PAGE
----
Energy has, for a long time, felt like something done to the consumer, rather than for them.
This is not entirely surprising, given the amazing complexity of the sector delivering what is ultimately a fairly homogenous consumer product, and for a long time doing so reliably and cheaply: low prices discouraged the cognitive investment required to engage, when exercising informed choice was likely, at best, to deliver only minimal benefits.
Comparisons may have been difficult, and consumers may have been a bit complacent, but so were the companies serving them.
As prices have risen — and black balloons made us conscious of the environmental consequences of the power we use — the consumer need to understand and act has grown, but the system has not shifted to meet the growing demand for informed and empowered choice.
Consumers have felt powerless, when it comes to energy, for too long.
The drive to take back control has manifested in the droves of Australians seeking to exit the energy market altogether (as much as they can) by going solar; and in the plummeting levels of trust in energy companies, dropping this year to ten percentage points below that of even the banks.
Only one in four consumers believe energy retailers are working in their long-term interest, with trust in the energy sector dropping from 50 per cent in 2017 to 39 per cent in 2018.
Society benefits from a robust energy sector. That’s all of us.
There remains no more affordable or efficient ways to power our lives than coordinated generation and distribution of energy at scale by companies who deliver it with and for us.
But how do they win us back? To show us that, as a whole, electricity and gas companies can and do operate in the customer’s interests as well as commercial ones? To gain back our trust?
Ellis Jones recently partnered with Women in Energy to host an industry meet up about the democratisation of energy: discussing the growing need and opportunity to devolve control from the companies supplying power into the hands of the people using it.
Empowering consumers, and earning their trust, is clearly now not just a focus for the energy sector, but a mandate. So how?
Discussions at our event highlighted:
- Customer-centricity across all aspects of the value chain: considering the needs of individuals and how they can best be served by retailers, distributors and generators beyond reliability and affordability. This includes making energy easy when it comes to prices and blackouts which remain pivotal points for people to engage. It also means finding cause to have positive relationships with customers, in an ongoing way; no simple task for an industry which has struggled to hold our interest as consumers for more than 8 minutes a year.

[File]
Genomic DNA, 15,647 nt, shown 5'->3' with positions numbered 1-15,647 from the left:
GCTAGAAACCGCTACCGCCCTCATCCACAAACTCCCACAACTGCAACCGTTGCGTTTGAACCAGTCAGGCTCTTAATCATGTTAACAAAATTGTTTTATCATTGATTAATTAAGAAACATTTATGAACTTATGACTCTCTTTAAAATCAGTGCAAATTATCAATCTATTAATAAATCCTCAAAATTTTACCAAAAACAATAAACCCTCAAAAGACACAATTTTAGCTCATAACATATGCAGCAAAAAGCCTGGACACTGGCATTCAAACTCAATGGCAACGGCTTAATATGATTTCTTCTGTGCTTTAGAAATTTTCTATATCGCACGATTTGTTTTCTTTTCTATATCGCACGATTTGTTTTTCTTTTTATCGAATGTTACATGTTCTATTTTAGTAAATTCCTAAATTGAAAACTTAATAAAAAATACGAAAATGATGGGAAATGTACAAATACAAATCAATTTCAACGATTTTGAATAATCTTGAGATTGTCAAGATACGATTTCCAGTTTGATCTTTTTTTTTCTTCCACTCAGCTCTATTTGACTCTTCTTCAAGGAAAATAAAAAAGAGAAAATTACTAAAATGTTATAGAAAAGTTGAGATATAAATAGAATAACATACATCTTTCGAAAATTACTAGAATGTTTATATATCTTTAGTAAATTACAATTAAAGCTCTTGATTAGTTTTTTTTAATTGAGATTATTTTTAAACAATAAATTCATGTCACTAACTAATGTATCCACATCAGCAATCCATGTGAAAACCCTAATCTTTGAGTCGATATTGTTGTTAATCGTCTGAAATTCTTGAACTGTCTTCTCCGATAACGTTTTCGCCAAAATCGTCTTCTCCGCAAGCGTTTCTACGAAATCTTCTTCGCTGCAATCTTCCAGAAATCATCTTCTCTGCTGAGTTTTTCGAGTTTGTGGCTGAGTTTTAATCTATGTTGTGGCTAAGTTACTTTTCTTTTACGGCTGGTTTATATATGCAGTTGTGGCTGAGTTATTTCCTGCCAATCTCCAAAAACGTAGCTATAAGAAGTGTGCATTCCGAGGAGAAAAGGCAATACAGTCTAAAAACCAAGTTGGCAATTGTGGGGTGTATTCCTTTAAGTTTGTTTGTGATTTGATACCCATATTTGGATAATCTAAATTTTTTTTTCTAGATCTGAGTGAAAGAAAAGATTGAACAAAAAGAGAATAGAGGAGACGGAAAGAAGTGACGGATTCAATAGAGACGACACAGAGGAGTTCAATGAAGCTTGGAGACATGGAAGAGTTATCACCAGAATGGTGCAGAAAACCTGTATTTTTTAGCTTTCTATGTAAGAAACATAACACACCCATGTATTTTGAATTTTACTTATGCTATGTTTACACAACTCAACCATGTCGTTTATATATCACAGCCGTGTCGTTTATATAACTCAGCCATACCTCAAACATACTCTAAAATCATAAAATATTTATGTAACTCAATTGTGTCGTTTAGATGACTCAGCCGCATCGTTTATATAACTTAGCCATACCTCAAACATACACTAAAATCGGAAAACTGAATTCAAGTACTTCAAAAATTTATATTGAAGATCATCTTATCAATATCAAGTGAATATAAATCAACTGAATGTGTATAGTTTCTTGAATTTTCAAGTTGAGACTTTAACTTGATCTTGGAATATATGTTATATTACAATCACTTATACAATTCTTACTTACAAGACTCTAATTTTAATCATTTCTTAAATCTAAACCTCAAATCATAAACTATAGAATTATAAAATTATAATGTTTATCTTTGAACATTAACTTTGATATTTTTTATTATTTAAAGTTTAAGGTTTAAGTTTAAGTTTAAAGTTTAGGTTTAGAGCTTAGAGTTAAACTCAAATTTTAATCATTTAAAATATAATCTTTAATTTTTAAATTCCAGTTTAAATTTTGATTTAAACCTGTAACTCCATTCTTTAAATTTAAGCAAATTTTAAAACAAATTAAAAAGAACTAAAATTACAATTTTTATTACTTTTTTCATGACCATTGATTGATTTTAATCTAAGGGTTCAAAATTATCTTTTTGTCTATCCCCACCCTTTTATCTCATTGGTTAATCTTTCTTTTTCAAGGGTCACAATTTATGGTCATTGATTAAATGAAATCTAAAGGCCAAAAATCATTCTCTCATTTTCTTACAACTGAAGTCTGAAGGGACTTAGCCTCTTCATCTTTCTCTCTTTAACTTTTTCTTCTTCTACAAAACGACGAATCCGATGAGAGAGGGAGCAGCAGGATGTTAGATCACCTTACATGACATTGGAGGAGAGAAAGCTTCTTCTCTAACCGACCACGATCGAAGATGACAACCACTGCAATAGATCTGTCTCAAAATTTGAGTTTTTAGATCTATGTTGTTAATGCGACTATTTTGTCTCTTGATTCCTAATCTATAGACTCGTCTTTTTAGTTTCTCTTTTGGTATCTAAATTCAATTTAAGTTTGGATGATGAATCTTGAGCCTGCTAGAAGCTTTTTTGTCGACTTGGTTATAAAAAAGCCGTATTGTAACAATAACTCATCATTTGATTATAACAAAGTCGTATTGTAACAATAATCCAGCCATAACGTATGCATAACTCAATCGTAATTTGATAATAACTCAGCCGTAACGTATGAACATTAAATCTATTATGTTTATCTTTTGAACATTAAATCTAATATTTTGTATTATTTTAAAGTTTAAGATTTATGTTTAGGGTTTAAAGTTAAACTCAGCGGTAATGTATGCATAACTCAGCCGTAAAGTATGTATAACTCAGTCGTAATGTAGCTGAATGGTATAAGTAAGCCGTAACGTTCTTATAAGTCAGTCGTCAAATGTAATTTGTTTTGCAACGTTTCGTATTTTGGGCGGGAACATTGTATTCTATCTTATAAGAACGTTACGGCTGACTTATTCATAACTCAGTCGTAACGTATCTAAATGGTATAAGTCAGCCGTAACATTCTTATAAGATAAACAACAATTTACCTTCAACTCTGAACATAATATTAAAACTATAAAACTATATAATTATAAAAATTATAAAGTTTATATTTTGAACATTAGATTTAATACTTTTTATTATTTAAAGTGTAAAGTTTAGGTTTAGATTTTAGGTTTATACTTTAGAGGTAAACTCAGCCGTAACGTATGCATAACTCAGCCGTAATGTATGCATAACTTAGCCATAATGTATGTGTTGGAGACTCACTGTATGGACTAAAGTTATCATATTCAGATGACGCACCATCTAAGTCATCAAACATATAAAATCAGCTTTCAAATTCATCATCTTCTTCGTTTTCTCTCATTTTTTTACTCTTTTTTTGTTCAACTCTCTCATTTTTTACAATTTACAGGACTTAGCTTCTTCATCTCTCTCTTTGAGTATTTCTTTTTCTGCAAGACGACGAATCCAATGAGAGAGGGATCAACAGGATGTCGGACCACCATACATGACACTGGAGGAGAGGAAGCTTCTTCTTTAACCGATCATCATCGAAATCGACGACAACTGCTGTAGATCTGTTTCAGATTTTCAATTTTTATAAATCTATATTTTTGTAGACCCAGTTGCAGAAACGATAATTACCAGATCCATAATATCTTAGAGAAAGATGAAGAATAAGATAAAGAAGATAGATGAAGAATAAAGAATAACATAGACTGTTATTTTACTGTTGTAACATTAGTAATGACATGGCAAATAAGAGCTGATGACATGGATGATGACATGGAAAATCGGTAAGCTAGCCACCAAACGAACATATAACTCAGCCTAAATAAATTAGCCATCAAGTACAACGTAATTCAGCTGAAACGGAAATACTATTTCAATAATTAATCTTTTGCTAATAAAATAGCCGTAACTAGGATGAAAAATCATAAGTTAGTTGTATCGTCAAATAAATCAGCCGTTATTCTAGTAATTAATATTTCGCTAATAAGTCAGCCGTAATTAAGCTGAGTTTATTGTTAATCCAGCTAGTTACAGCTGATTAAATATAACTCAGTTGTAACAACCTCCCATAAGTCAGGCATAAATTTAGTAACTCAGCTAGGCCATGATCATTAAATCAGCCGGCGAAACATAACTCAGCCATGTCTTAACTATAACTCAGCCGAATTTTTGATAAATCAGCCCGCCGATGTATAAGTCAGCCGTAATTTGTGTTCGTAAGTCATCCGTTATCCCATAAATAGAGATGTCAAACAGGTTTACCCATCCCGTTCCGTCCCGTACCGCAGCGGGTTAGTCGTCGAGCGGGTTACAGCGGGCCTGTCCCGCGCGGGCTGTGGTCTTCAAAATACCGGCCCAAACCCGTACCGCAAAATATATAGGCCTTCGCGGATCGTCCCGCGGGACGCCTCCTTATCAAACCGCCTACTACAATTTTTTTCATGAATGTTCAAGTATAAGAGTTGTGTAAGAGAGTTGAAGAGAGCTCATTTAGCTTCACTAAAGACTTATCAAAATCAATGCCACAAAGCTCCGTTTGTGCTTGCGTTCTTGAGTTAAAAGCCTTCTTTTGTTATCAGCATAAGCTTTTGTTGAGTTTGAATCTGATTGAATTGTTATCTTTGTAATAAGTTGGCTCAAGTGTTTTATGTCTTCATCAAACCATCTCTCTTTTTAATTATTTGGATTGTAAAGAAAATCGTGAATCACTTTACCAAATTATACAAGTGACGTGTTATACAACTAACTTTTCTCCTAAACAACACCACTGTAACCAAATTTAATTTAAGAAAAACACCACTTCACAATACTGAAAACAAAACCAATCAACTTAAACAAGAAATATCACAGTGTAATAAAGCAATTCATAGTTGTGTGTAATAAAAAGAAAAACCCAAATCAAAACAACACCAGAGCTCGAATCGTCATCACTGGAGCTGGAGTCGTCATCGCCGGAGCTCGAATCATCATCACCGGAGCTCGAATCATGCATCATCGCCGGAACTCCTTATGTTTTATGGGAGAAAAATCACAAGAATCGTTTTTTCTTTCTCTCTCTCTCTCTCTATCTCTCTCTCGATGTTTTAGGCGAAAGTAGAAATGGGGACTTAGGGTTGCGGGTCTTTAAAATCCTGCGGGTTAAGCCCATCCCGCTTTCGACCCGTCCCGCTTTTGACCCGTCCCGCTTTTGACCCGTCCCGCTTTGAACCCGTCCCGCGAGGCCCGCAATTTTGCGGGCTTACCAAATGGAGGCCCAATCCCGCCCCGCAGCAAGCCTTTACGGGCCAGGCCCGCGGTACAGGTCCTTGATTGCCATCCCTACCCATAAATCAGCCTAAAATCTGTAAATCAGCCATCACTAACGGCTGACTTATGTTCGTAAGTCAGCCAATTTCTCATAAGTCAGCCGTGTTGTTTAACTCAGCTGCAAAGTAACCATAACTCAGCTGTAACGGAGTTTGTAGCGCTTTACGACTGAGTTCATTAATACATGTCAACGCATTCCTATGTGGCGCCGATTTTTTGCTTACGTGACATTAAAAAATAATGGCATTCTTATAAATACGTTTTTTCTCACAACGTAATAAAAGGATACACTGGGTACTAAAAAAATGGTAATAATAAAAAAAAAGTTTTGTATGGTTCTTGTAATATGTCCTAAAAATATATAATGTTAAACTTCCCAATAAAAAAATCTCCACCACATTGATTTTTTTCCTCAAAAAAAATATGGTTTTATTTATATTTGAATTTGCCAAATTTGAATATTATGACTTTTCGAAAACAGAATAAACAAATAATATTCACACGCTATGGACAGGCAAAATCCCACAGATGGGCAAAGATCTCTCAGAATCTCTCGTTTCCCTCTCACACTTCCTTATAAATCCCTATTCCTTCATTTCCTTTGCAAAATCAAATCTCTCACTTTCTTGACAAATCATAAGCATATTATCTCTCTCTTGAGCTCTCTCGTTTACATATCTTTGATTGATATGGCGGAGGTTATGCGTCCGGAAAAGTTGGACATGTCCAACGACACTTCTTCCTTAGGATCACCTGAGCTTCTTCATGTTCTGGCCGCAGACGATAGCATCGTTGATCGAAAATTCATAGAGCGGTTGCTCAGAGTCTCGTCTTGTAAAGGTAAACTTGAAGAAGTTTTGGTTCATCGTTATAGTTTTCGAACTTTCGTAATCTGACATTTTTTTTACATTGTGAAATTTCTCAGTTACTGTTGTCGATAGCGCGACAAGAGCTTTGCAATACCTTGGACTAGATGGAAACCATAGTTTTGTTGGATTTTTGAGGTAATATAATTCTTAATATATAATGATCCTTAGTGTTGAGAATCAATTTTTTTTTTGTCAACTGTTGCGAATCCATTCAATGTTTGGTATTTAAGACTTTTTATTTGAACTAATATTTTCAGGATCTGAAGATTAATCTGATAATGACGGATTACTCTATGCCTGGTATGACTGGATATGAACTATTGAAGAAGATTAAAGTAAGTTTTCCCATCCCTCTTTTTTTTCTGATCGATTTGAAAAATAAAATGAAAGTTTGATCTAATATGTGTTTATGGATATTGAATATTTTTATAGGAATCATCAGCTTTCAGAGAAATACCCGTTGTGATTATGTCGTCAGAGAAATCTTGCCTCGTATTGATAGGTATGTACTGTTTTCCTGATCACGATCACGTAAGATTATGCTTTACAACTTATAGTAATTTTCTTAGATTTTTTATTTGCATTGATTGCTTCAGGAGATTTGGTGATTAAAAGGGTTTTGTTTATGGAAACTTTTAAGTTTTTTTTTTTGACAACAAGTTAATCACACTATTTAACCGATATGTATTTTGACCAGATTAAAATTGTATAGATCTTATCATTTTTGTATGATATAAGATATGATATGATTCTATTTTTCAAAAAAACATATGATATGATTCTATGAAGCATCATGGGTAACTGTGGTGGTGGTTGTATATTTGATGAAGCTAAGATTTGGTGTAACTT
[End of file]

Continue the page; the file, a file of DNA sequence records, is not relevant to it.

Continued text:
- Digitisation and its potential to personalise, inform, engage and empower: if its done right with a focus on user needs, creating a positive experience, delivering accessibly and securely and promoting trust.
- Calibrating the common good with individual needs. Some customers will always have more choices than others. Homeowners, often that’s you, can choose to install solar panels, or cut heating bills with better heaters, or insulate their ceilings. Renters can’t, and so have fewer options to exercise control over bills. There are those who can afford to run their air-conditioner as often as they’d like; and those who choose not to, but still pay for the infrastructure needed to meet the peaks in demand the rest of us create. How can the financial burden of delivering power to everyone, of every need, be balanced so those who can least afford to pay aren’t covering for the whims of those with means? Here is the role for governments to ensure the necessary cross-subsidies that result from a collective system don’t disproportionately disadvantage those with the fewest options.
- Protecting protections for consumers facing hardship. Which means all players considering how best to make power affordable for those who can afford it least. It means the traditional energy industry being proud of the investments it has made in a long-standing ombudsman advocate for consumer interests. It means new market entrants playing in uncharted spaces preparing to meet the same high standards, or even better ones.
A model to make it happen.
With the will of the people, energy can democratise; and to regain their trust, it must. Shared Value is a business model which can provide the how: a means for sustainable change, that delivers on social, environmental and commercial outcomes. Enel Green Power, one of the world’s largest energy companies, is also one of the world’s largest shared value enterprises and is enjoying support of the people as a result. Democracy in action? Find out in our Shared Value in Energy Masterclass.